Journalist gains perspective from other side of interview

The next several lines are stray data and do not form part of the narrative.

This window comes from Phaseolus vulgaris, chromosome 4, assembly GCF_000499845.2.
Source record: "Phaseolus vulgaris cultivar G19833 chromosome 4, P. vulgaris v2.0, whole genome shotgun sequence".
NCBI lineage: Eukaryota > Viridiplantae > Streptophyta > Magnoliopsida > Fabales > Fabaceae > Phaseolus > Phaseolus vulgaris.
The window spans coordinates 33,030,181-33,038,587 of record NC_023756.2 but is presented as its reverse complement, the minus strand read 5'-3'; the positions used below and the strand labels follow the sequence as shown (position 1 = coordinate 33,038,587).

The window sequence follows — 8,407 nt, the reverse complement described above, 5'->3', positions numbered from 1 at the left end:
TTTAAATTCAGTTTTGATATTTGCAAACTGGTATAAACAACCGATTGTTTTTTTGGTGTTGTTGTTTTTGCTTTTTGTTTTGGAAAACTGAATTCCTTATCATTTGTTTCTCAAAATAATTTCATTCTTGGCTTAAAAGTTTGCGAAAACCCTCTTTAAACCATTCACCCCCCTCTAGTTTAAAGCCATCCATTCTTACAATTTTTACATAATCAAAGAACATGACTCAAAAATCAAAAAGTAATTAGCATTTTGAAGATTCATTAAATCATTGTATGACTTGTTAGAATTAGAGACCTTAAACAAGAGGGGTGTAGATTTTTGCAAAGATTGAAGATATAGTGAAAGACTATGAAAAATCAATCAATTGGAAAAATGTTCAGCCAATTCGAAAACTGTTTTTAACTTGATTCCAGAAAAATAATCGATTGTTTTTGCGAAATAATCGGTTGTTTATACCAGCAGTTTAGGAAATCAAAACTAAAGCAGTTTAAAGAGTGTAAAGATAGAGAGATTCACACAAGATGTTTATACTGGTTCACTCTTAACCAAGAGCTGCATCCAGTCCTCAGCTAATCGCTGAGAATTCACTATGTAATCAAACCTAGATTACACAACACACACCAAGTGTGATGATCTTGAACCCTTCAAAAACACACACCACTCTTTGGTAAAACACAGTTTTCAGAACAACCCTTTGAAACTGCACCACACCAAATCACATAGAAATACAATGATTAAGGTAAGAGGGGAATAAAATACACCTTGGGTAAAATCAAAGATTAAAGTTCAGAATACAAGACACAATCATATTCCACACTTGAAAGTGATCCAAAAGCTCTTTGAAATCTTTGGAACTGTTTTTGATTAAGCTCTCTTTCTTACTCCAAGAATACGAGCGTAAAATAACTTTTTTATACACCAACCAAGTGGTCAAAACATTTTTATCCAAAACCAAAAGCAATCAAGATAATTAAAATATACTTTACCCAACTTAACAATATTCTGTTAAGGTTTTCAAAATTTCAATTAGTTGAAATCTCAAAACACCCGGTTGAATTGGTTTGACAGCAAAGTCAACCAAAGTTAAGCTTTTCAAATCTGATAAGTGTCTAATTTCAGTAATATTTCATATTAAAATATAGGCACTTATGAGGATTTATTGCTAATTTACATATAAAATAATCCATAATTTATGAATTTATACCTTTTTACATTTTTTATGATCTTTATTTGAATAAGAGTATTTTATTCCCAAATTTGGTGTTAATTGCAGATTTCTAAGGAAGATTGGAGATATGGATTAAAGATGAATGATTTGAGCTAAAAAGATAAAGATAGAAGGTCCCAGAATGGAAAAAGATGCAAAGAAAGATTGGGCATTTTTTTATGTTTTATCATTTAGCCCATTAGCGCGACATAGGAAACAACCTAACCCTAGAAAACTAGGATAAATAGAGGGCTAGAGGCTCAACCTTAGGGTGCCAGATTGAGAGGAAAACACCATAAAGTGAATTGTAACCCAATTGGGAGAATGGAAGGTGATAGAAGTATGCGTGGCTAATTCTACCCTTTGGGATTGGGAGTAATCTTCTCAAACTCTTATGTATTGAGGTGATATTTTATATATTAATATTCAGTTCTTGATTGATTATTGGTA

By Paul Lepisto The 1968 song “Both Sides Now,” written by Joni Mitchell and sung by Judy Collins, includes the lyric, “I’ve looked at life from both sides now.” That line can also be used to describe my perspective of interviews.    I interviewed people for nearly 30 years, 18 of those when I was fortunate enough to work as the producer for Tony Dean for his “Tony Dean Outdoors” television and “Dakota Backroads” radio programs. I have conducted interviews for radio, TV and print. But now, in my position with the Izaak Walton League of America, I find myself as the one occasionally being interviewed. So I am looking at an interview from the other side now, and I have made some interesting observations.    Over the last year I have been interviewed by reporters representing print, radio and TV, from both mainstream and the outdoor media. There has been one thing I have noticed: At times during an interview the interviewer goes blank. This could be a reflection on my answers, but more likely it is because the interviewer didn’t understand what I was telling him (or her).   I work for the IWLA as a regional conservation coordinator, focusing primarily on the Missouri River, so at times I’m talking about some complicated issues. Some of those include the endangered or invasive species in and along the river, as well as other river management issues. Instead of asking a follow- up question for clarification, I’ve had the interviewer stammer and stumble and ask another – usually unrelated – question to get out of the situation and on with the interview. Afterwards I’ve wondered: If the interviewer doesn’t understand a topic he or she asked me about, how will the readers, listeners or viewers? Especially if there aren’t any follow- up questions to try and clarify the topic in the interviewer’s mind.    None of these interviews I’m referring to were “live,” so there was always time to digress and to discuss a topic further, but it seemed that the interviewer didn’t want to admit he or she didn’t understand the issue and just wanted to move along. There’s no shame in telling someone during an interview that you don’t understand what was just said, or to follow up with something like, “Can you tell me more about that?”    That technique allows the person being interviewed to go into further detail about the topic, and with just a quick follow-up question you will most likely get the clarification you need. Remember, you are asking the questions your reader, listener or viewer would ask if they were there.    Also, if the person you are interviewing uses technical terms or acronyms, have the person explain what they mean; your audience or readers may not understand the terms used.    So don’t hesitate to ask a follow-up question or get clarification on anything you don’t understand in any interviews you are doing. Sometimes a follow-up question to clarify something can open up a whole new idea for another program or a future article. Your readers, listeners and viewers will appreciate it, and so will those of us who have looked at the interview from both sides now.   Paul Lepisto lives in Pierre, S.D., and works for the Izaak Walton League of America in South Dakota, Iowa and Nebraska. He’s been an OWAA member since 1992. [print_link]

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